What Are Implantation Cramps?

Implantation cramps are typical discomfort in the first days of pregnancy. Learn why they occur and how to identify them.
What Are Implantation Cramps?

Last update: 02 August, 2022

The first weeks of pregnancy are often accompanied by some rather strange symptoms, such as implantation cramps. These abdominal discomforts are perceived as slight stitches in the lower abdomen, which resemble menstrual cramps. But if they coincide with a delay in menstruation, they may suggest an ongoing pregnancy.

Although these cramps are common, not all women experience them. That’s why we’re going to tell you what to expect and how to identify them if you’re looking for a baby. Keep reading!

What are implantation cramps?

Implantation cramps, also called embryo implantation cramps, are mild to moderate stabbing pains that appear in the lower abdomen. They occur as a consequence of the fertilized egg adhering to the endometrium, the most superficial layer of the uterine cavity, a few days after conception.

Once in the thickness of the endometrium, the embryo is provided with oxygen and nutrients present in the maternal blood, and this favors its development and survival.

During the implantation process, the mother-to-be may feel some discomfort due to the rupture of blood vessels and the formation of new ones. Thus, implantation cramps are usually accompanied by a slight blood loss, called implantation bleeding, which lasts between 2 and 5 days. This is different from menstruation in that it’s scanty and dark red or brown in color.

Implantation cramps.
After implantation in the uterine endometrium, the blastocyst embryo begins to modify its structure to give rise to the placenta and the organism of the future baby.

When do implantation cramps appear?

The moment when implantation cramps appear varies from one woman to another, as it depends on the regularity of the menstrual cycle.

Generally speaking, if a woman has a regular menstrual cycle of 28 days, it can take 6 to 10 days after fertilization for the egg to implant. That is, between 10 to 14 days after ovulation.

The usual period of presentation of cramps usually coincides with the expected date of menstruation, so it’s common that both phenomena are confused. In fact, many women don’t realize they are pregnant and assume they’ve menstruated, when in fact they have implantation bleeding.

Characteristics of implantation cramps

Implantation cramps are perceived in different ways. They’re usually felt as a mild discomfort or stabbing pain in the lower abdomen. They’re similar to menstrual cramps, but not as intense as menstrual cramps.

Other women report feeling them as a pulling sensation in the belly, accompanied by tingling. These cramps may occur for a single moment or intermittently over one or two days.

Similarly, implantation cramps may be accompanied by other typical symptoms of early pregnancy:

  • Mild pain in the lower back
  • Implantation bleeding
  • Breast tenderness and pain
  • Nausea and vomiting
  • A sensation of fullness in the abdomen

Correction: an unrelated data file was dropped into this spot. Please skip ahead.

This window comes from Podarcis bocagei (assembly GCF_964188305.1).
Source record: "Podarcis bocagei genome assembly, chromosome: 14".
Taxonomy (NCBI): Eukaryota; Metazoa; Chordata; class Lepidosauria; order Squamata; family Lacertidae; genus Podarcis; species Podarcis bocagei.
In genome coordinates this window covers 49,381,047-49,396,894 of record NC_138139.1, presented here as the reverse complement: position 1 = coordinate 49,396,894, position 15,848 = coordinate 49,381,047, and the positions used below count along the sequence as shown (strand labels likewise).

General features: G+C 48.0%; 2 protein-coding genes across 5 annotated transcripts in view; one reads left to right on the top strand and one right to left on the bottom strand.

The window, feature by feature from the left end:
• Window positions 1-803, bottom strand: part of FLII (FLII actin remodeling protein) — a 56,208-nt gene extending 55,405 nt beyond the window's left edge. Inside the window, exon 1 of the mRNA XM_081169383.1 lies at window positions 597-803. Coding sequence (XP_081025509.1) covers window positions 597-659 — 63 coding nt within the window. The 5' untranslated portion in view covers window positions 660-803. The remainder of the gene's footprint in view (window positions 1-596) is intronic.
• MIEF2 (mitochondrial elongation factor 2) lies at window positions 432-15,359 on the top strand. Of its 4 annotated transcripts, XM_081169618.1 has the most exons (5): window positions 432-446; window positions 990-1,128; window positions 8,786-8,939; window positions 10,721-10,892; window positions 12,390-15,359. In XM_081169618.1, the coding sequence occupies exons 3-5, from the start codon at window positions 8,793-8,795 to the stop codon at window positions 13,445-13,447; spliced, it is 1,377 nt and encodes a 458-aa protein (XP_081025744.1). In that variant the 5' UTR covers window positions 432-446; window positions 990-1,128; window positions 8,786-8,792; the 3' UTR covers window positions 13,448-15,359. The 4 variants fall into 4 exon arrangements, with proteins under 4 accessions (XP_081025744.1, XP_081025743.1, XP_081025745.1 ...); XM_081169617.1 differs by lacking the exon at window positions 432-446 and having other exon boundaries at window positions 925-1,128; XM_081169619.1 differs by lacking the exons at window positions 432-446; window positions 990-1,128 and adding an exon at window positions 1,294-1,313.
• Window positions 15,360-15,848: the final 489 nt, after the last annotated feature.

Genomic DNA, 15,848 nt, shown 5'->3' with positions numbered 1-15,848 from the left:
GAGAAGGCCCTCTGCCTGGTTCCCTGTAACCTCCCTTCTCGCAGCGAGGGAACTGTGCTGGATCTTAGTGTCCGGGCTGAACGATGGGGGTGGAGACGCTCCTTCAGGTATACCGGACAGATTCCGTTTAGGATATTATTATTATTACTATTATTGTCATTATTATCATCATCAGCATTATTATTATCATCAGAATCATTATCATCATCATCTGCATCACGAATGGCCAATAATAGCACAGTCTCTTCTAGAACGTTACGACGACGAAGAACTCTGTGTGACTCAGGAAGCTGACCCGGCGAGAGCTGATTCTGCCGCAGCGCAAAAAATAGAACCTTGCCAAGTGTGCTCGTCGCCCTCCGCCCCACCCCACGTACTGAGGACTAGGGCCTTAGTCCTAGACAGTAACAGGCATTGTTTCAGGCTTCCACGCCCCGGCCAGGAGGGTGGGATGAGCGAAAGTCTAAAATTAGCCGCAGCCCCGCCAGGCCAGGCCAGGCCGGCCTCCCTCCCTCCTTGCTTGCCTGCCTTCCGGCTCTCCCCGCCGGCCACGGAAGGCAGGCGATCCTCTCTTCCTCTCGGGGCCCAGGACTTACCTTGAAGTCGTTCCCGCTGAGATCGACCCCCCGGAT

• Fatigue
  • Drowsiness
  • Rejection toward certain smells or foods

Are implantation cramps common?

As we’ve anticipated, not all women feel the discomfort of implantation and in fact, for many, it goes totally unnoticed. Therefore, it’s not possible to estimate a frequency and it’s not taken as a cardinal sign of pregnancy.

If you’re looking for a baby and you feel this discomfort, take a pregnancy test to detect the presence of human chorionic gonadotropin (hCG) in your blood or urine. Of course, you should do it a few days after the absence of your period so that its concentration increases considerably and can be detected with these tests.

A woman with her hands over her abdomen.
Implantation pains occur in the lower part of the belly and can sometimes resemble common menstrual discomfort, although milder.

Is it necessary to take medication to treat cramps?

Implantation cramps don’t become so strong as to require medication. Sometimes it’s enough to take a break or place a little heat on the abdomen for them to subside.

You should not worry about them, because they are an indication that everything is going as expected in this early stage of pregnancy. The uterus is preparing to form the placenta and thus nourish the baby and keep it alive.

You should know that it’s normal to feel slight pinching or cramping in the uterus and pelvis throughout gestation, as they respond to physiological changes that are generated in these tissues. But make sure they’re temporary and of low intensity.

If, however, they persist for more than 2 days or are accompanied by fever or heavy bleeding, seek medical evaluation as soon as possible.

All cited sources were thoroughly reviewed by our team to ensure their quality, reliability, currency, and validity. The bibliography of this article was considered reliable and of academic or scientific accuracy.

  • American pregnancy association (2022). ¿Qué Es El Sangrado De Implantación? Recuperado de: https://americanpregnancy.org/es/pregnancy-symptoms-es/what-is-implantation-bleeding/
  • Gutiérrez, R. et al (2019) Implantación embrionaria. Algunos aspectos moleculares en la receptividad endometrial. Revisión Bibliográfica. Multimed vol.23 no.1 Granma ene.-feb. 2019. Recuperado de: http://scielo.sld.cu/scielo.php?script=sci_arttext&pid=S1028-48182019000100167#:~:text=La%20implantaci%C3%B3n%20embrionaria%20es%20un,y%20posterior%20invasi%C3%B3n%20del%20blastocisto.
  • Serna N. (2012). Biología del desarrollo. Cuaderno de trabajo. Capítulo 9: Implantación. McGraw-Hill 2012; ISBN: 978-607-15-0657-3

This text is provided for informational purposes only and does not replace consultation with a professional. If in doubt, consult your specialist.